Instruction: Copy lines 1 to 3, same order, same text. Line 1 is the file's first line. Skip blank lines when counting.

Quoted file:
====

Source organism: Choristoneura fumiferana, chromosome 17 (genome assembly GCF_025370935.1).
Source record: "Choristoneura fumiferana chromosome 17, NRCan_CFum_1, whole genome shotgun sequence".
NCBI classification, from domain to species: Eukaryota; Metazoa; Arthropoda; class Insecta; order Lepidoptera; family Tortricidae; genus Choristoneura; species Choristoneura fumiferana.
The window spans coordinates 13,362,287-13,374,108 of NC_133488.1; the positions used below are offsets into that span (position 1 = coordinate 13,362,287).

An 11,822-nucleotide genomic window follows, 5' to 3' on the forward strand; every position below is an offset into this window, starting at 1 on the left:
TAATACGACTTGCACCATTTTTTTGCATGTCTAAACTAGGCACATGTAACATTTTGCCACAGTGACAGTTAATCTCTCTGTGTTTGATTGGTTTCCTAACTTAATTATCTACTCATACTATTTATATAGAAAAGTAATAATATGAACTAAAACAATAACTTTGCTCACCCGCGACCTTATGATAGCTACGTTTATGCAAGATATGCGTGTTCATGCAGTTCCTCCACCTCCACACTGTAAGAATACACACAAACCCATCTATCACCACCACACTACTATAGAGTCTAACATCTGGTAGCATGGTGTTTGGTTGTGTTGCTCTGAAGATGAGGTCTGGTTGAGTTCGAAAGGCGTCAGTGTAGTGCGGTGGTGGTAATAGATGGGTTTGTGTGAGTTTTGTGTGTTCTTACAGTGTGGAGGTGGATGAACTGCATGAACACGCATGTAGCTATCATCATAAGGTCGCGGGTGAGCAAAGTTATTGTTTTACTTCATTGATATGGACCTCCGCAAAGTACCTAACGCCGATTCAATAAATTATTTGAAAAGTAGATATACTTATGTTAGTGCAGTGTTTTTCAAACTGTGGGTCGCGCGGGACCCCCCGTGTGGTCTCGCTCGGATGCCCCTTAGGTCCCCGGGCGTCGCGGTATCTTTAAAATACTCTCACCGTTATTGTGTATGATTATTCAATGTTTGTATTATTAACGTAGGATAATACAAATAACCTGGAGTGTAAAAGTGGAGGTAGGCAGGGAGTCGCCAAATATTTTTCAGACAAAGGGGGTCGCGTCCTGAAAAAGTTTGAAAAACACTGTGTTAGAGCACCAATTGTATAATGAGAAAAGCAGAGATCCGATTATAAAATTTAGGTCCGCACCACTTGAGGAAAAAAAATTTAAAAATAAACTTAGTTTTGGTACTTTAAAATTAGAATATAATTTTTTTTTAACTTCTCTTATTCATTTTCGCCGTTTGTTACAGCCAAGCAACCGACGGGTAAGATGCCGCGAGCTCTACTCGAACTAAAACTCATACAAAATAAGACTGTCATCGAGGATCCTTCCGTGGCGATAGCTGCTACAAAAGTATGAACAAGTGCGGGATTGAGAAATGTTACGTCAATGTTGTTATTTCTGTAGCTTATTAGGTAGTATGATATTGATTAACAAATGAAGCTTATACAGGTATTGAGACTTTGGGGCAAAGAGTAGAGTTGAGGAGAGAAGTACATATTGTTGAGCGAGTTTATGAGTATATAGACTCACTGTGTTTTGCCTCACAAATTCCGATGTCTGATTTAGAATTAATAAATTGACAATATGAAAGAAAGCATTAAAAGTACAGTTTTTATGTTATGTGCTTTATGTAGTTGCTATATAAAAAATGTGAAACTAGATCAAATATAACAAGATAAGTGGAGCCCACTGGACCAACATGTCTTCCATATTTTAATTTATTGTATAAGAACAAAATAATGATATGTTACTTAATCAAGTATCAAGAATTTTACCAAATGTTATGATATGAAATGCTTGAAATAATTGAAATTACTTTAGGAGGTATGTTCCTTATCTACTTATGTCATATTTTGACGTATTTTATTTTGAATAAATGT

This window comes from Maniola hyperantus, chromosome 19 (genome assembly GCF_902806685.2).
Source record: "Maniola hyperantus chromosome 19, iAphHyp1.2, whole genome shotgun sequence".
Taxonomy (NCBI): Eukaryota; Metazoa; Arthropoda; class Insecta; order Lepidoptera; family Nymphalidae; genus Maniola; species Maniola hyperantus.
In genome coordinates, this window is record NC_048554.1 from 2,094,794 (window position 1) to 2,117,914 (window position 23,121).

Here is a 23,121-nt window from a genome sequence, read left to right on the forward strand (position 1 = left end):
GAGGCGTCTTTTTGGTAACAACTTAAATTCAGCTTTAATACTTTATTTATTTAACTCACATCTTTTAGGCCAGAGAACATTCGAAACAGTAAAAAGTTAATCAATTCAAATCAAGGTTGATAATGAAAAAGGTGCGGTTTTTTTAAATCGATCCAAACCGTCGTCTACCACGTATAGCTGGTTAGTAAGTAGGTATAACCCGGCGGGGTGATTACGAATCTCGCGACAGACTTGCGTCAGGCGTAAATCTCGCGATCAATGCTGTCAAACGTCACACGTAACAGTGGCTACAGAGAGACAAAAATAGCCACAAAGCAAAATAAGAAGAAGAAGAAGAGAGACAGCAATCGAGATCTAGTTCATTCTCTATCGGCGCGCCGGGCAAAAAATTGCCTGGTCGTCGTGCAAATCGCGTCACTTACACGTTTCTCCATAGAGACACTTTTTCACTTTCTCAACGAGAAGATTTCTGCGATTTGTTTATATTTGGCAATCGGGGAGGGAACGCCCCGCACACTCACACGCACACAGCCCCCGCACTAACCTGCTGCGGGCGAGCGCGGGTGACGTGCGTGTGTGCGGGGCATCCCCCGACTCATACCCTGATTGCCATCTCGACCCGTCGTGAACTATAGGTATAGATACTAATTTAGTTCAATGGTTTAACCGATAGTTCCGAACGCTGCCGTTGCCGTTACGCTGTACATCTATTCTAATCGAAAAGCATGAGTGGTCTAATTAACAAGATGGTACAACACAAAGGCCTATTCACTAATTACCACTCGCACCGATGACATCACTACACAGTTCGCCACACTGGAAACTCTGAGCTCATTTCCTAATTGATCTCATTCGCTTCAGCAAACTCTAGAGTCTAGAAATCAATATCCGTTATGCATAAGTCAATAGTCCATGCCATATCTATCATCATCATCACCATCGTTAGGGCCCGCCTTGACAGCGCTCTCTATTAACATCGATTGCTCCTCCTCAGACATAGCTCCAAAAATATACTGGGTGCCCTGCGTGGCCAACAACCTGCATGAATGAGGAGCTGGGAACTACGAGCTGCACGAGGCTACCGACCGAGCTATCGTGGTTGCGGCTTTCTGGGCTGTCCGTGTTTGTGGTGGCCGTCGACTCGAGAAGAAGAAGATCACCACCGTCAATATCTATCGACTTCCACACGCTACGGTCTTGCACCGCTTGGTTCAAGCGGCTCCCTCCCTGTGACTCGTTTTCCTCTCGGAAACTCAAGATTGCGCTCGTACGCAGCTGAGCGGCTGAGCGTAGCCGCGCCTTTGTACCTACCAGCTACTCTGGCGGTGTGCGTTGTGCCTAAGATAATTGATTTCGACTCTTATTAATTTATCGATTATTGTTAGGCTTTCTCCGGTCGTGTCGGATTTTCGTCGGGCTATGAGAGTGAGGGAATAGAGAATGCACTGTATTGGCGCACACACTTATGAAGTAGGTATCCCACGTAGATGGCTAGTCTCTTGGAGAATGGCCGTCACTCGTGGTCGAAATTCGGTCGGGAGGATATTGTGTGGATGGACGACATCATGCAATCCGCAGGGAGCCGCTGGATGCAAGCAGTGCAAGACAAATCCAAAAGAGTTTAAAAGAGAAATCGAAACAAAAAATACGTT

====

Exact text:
Source organism: Choristoneura fumiferana, chromosome 17 (genome assembly GCF_025370935.1).
Source record: "Choristoneura fumiferana chromosome 17, NRCan_CFum_1, whole genome shotgun sequence".
NCBI classification, from domain to species: Eukaryota; Metazoa; Arthropoda; class Insecta; order Lepidoptera; family Tortricidae; genus Choristoneura; species Choristoneura fumiferana.